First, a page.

Originally published by Barclay Nicholson (US) and Robby Marcum (US).
Authorities in the Netherlands have proposed more production cuts in the Groningen gas field, Europe’s largest, in response to earthquake concerns. The cuts would limit production by another 10%, in addition to cuts that have already taken effect, with intent to further reduce the number of earthquakes occurring in the country’s north.
For decades, the Groningen has been a key industry asset, successfully developed by major players in the oil and gas space. However, in the early nineties, the region—one with no previous history of earthquakes—began experiencing seismic activity. The number of earthquakes grew until 2013, and the Dutch government intervened in early 2014 to reduce the number of earthquakes through production limits. Since the intervention, the number of earthquakes occurring per annum has declined, and Groningen’s gas production has been reduced by more than half.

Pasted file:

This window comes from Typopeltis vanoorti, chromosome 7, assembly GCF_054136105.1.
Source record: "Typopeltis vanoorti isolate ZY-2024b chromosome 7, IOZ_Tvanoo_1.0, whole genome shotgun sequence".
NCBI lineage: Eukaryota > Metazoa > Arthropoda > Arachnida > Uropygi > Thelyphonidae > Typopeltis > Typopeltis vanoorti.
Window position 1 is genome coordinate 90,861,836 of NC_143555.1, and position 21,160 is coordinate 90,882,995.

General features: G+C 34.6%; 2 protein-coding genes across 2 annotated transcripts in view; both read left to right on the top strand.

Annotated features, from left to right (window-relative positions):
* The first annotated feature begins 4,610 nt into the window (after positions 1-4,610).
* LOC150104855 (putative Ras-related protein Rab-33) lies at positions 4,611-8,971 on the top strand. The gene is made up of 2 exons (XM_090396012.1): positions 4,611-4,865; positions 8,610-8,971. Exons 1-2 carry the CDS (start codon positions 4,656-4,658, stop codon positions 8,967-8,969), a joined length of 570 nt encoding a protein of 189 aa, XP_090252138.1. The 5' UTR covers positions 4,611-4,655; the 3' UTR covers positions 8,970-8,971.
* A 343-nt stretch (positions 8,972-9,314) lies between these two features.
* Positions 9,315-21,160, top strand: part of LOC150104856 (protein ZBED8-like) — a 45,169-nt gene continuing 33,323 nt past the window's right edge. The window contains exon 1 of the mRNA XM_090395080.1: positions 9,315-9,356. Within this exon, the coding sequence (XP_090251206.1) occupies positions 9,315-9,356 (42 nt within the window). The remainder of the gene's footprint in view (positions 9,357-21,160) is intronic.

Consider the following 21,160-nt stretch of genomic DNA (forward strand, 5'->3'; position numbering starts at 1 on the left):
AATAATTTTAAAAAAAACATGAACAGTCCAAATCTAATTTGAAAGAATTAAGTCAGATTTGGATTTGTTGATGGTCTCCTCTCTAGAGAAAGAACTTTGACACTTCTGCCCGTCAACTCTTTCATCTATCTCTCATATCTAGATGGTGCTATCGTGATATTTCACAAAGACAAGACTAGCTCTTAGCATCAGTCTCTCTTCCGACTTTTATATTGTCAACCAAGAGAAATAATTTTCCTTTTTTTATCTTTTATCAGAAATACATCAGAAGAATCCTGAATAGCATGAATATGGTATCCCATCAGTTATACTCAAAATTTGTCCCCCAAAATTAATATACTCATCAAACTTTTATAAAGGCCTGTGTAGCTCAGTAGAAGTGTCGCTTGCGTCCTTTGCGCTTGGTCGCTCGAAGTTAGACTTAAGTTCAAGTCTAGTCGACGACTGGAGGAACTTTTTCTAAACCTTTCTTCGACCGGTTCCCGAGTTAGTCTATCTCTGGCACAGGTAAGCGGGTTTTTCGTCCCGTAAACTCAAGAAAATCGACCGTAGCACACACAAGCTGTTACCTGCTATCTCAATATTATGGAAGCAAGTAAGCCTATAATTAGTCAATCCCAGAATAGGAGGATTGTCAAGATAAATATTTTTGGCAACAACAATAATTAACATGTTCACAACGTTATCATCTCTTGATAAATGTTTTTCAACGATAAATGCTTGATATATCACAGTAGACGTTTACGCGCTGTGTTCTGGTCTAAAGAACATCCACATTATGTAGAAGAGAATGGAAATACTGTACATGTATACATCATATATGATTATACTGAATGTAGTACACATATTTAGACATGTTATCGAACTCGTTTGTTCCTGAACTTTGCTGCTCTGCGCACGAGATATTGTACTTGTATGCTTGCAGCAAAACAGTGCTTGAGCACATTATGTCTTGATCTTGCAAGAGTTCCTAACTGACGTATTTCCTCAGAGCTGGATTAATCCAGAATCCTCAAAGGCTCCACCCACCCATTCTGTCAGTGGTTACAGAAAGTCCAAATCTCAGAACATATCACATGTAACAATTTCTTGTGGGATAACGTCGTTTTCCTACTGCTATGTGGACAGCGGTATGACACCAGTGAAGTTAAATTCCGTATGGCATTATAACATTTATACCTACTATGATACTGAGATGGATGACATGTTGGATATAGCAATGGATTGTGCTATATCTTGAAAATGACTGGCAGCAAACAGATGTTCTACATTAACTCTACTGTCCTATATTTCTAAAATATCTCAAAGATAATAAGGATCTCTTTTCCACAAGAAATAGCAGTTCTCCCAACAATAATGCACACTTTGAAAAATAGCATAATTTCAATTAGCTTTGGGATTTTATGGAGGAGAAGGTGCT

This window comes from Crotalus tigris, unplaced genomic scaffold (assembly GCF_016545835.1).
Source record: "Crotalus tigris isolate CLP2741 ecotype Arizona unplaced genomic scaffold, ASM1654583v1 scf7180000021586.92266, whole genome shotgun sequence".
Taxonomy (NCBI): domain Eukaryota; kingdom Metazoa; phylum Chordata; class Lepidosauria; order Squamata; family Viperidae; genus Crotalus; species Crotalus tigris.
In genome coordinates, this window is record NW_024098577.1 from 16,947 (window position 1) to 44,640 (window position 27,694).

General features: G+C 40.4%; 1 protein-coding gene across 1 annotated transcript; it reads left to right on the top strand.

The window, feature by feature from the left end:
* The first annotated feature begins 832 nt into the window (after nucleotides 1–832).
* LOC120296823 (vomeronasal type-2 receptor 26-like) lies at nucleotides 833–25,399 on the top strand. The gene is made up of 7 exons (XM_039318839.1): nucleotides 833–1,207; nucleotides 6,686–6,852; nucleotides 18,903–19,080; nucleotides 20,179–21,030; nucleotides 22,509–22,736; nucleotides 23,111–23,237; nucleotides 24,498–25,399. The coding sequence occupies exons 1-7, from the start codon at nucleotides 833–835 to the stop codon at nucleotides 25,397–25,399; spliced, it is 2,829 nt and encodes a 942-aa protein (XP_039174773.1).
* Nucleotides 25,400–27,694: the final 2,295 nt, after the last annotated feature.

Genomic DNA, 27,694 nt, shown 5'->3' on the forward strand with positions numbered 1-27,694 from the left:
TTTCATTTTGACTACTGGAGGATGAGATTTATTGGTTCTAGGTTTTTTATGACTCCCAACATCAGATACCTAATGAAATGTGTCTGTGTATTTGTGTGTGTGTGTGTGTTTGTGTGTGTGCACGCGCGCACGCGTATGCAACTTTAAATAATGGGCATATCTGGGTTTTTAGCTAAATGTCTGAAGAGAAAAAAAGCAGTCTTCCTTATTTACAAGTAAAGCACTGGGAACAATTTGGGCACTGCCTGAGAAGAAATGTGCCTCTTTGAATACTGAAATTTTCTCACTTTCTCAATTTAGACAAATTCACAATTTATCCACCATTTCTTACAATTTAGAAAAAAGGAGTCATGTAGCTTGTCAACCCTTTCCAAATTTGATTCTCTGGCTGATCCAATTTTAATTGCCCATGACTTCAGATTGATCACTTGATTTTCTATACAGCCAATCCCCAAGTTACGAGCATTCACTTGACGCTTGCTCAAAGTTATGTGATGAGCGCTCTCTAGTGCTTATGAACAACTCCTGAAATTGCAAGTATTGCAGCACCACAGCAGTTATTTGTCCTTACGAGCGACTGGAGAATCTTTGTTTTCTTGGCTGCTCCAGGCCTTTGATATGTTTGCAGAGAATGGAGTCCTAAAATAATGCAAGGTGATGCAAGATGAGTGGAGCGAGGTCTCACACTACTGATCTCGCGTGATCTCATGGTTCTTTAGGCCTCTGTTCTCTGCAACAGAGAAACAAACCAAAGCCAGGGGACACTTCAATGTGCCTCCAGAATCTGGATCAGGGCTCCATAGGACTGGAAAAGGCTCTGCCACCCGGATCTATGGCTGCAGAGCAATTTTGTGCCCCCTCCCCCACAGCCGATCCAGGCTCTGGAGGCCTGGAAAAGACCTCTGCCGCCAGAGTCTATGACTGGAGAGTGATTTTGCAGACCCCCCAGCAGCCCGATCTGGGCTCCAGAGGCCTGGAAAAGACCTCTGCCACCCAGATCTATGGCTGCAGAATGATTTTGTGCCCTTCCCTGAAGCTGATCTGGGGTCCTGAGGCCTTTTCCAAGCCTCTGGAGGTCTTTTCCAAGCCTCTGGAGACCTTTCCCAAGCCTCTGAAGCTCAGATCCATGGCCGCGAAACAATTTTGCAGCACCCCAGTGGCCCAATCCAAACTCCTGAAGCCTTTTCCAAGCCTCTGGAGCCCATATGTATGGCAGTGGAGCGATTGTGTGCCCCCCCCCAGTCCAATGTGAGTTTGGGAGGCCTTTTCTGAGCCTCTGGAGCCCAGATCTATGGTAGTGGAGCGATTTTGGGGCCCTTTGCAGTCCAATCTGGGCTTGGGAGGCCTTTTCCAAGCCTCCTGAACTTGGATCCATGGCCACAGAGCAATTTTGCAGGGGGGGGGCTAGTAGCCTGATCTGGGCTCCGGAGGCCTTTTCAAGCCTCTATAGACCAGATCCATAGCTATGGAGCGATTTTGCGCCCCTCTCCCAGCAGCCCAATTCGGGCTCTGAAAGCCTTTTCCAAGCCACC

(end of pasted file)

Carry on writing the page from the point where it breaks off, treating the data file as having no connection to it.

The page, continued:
The majority of earthquakes in the Groningen register low magnitudes, between 1.5 and 2 on the Richter scale. Occasionally, a more noticeable (though still low-magnitude) earthquake surfaces, like the magnitude 3.6 earthquake felt in 2012. The structures in the region were not designed to withstand even such low magnitude earthquakes, leading to damage.
More than 80,000 damage claims have been filed by local residents, and industry and the government have established funds aimed at compensating residents, strengthening structures, and stimulating the economy.
Regarding the latest proposed cuts, industry warns that continued changes to production limits could threaten the profitability of the project.
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